It’s a Monday morning, and someone’s getting ready to cook a batch of the illegal drug PCP near the University of North Texas in Denton.
I’m riding in the backseat of a Ford Fusion with Guido Verbeck, a forensic scientist and professor at UNT, to an empty trailer home that looks abandoned.
That’s where “the cook,” as they call it, is about to go down.
Verbeck doesn’t work in law enforcement, though he does look the part, with a clean shaven head and rugged cowboy boots.
We’re here to test out a drug detection device Verbeck created. It’s a big black metal machine sitting where the front seat should be.
The official name? A mobile mass spectrometer. But it’s basically a drug sniffer.
“The truth of the matter with this car is it’s like a dog,” Verbeck says. “The chemistry has to go into the nose.”
‘Drug dealers are some of the best capitalists’
Two hidden pipes are pulling in air from outside – one is by the rear view mirror and another is down where the fog light is. The pipes feed the air to the device’s nose, so to speak. It’s a tool scientists use to measure the mass of different molecules. The mass can reveal the identity of the molecule. For example, carbon is 12 atomic mass units. For meth, it’s 149.
Here’s the thing, though: the device isn’t exactly searching for meth or PCP. It’s searching for the chemicals used to make those drugs — the ingredients.
“It’s looking for pyridine, piperidine, all of the chemicals that would be required to making the process,” Verbeck says. “Most of the time, we say that the drug dealers are some of the best capitalists. Once the drug is made, it’s on the street. You’re not going to waste any time on the product. So what you really need to do is train these labs to look for the precursor items to know that type of activity is going on because the drug’s probably not there.”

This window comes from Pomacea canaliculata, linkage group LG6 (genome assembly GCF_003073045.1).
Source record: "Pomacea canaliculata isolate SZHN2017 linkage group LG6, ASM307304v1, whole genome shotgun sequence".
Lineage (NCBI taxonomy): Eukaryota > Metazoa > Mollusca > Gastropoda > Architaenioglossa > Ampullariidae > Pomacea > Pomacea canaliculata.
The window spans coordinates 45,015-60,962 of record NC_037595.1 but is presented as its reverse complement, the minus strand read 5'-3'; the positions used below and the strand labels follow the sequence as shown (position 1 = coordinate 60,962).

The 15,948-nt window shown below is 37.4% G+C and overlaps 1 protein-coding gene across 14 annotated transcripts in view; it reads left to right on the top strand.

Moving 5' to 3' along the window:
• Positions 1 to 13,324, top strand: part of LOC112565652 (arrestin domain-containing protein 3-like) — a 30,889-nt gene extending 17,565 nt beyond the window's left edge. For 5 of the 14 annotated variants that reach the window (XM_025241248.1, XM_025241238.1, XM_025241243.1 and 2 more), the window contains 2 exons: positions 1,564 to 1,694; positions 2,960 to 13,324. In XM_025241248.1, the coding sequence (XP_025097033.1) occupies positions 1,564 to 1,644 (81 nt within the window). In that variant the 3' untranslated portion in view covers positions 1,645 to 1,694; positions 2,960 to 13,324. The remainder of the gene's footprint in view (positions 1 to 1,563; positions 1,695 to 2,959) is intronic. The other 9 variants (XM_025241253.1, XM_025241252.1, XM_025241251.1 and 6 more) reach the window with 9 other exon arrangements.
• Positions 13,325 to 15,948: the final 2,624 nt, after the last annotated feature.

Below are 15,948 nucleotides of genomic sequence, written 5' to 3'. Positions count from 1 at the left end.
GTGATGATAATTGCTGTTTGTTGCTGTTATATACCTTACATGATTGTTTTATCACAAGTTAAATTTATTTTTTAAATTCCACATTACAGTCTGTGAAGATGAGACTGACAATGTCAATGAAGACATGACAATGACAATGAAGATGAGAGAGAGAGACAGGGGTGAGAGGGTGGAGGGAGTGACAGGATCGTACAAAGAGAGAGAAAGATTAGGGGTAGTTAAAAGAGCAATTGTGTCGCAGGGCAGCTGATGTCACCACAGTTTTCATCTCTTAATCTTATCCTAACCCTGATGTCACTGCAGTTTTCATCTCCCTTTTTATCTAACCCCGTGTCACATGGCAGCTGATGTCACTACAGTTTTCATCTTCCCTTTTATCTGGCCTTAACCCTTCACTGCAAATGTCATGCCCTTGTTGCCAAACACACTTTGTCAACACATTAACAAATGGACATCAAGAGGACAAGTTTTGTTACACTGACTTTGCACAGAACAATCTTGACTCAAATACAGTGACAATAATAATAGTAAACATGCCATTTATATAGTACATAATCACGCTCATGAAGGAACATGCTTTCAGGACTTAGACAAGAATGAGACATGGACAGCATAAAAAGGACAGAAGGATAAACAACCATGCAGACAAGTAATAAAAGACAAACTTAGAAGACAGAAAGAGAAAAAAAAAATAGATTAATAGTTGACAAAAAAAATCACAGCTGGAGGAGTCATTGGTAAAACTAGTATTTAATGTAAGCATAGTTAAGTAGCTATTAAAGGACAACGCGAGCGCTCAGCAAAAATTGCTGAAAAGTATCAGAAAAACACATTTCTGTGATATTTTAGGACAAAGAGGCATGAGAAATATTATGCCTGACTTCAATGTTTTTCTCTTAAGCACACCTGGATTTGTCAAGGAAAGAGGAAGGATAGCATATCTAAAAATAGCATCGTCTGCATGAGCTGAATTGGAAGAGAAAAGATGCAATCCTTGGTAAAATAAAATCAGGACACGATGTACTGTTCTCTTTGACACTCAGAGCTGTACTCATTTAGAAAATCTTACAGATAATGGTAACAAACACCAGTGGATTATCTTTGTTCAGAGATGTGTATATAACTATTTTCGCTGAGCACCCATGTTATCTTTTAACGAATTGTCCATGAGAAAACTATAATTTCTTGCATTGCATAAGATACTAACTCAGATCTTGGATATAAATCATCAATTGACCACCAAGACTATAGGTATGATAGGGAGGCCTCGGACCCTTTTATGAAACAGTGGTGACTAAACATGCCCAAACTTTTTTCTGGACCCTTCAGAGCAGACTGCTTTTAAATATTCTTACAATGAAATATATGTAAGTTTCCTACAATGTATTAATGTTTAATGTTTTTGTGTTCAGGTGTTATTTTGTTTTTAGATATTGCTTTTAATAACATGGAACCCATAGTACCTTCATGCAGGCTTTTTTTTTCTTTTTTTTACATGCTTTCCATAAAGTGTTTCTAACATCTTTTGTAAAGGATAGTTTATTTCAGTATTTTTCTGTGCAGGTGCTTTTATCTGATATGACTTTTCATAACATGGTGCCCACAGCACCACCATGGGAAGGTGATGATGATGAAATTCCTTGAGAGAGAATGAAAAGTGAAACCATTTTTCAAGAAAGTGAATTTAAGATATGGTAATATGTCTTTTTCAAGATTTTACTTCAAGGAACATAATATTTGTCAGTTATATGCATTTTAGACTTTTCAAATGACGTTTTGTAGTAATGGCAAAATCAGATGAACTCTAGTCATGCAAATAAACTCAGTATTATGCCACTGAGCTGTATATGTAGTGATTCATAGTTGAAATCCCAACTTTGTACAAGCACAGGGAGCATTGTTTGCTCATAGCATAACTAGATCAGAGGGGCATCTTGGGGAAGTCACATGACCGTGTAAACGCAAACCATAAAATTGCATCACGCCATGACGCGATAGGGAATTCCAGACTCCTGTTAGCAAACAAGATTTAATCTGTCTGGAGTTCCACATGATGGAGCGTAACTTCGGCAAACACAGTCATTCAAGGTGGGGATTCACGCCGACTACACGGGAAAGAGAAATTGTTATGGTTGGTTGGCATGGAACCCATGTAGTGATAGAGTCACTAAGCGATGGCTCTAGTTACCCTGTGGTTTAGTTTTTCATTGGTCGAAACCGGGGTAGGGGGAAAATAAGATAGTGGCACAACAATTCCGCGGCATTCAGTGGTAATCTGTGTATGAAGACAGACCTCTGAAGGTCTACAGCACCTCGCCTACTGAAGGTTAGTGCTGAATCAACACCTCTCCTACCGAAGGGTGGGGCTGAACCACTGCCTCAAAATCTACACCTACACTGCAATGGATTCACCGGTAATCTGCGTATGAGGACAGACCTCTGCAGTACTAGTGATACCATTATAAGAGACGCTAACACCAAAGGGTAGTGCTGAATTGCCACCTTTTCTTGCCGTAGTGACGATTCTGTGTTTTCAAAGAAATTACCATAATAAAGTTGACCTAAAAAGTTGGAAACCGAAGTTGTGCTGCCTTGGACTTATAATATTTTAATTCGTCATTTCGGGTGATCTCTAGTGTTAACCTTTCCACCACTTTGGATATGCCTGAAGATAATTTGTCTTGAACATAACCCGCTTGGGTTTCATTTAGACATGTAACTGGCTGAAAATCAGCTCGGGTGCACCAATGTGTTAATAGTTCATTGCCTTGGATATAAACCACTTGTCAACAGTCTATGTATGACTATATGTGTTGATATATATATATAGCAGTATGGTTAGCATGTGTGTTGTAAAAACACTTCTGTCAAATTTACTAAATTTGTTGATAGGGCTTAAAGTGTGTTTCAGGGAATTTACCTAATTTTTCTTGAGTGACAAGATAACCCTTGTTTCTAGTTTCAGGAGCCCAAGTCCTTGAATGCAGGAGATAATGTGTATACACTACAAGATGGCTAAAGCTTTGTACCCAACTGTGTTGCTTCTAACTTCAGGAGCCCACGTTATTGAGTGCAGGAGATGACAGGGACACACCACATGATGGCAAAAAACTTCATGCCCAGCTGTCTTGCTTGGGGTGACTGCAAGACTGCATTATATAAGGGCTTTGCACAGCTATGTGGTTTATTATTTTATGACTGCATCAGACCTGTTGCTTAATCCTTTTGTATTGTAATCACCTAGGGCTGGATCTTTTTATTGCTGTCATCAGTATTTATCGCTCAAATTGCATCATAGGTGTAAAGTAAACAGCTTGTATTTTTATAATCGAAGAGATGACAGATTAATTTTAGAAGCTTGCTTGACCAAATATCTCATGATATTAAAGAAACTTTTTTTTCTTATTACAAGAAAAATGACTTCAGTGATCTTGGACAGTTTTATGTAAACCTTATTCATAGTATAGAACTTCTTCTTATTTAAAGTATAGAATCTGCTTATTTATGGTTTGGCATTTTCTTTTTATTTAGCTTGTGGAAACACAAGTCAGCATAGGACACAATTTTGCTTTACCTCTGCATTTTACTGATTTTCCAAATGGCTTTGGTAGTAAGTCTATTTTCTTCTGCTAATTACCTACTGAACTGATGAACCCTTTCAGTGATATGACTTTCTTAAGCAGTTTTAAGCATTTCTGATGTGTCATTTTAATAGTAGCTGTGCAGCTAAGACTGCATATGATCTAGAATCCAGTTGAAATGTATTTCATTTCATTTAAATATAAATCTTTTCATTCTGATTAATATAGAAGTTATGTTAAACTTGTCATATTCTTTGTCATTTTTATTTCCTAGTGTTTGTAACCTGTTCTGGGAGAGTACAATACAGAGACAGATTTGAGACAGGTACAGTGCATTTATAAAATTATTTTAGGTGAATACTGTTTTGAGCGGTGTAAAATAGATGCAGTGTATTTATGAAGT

Inside the trailer house, UNT Ph.D. candidate Ethan McBride is pulling out his ingredients. He’s placing glass beakers on the grimy bathroom sink and a hot plate on the toilet tank.
“This is the precursor to PCP, to angel dust,” McBride says. “It’s incredibly easy to make.”
McBride says this is a typical setup for a clandestine drug cook.
“I think it’s important to be able to put yourself into the mind of the clandestine chemists,” he says. “Generally, these are not classically trained chemists, but they’re very good at what they do. I do think they come up with very creative solutions sometimes and we have to be equally creative to catch them.”
Monitoring the ‘heart rate’ of chemicals
While the hydrochloric acid and piperidine spin in the beaker on the hot plate, Guido Verbeck is circling around in the car, watching a graph on a digital screen that looks like a GPS display.
That’s where we’ll see signs of the chemicals seeping out the front door and bathroom window. Sure enough, as soon as we circle around the back of the trailer and the air enters the sniffing device, a few digital peaks and valleys pop up on the screen.
It’s like we’re monitoring the heart rate of the chemicals in the air.
“You can see the heavier peaks will get more intense as we get into that [air] stream and as we drive away it’s going to start getting lower,” Verbeck says.
Verbeck has already partnered with the Denton County Sheriff’s department and is talking with federal law enforcement about using the device. He hopes to make the graph easier to read so first responders who aren’t trained in forensic science can clearly see if there are dangerous chemicals in the air, or if someone’s cooking illegal drugs.
And get this: Verbeck even imagines putting the device in a self-driving car – with no officer inside.
“Where a person doesn’t have to put themselves in danger,” he says.
Empowering police vs. protecting privacy
Sniffing out illegal activity from a drive-by could be a great tool for police, but Eric Sterling says the technology walks a fine line between empowering law enforcement and protecting privacy. Sterling is executive director of the Criminal Justice Policy Center in Silver Spring, Maryland.
“What we think of as notions of privacy that you can do various activities, outside the public eye and get away with it, those ideas are being demolished both by technology and by law,” Sterling says.
Sterling doubts that a map showing chemicals concentrated around a house would be enough to get a search warrant, but he says a judge might give the go-ahead if there were other clues.
“You’d want to have surveillance that perhaps might show unusual kinds of pedestrian traffic for the location, run checks on the vehicles that run in and out and find out if they’re criminal records,” he says.
Besides sniffing out criminals, there are less controversial uses for the device. Sterling and Verbeck say it’s possible environmental cleanup crews, even firefighters, could use it to identify chemicals in the air from a safe distance.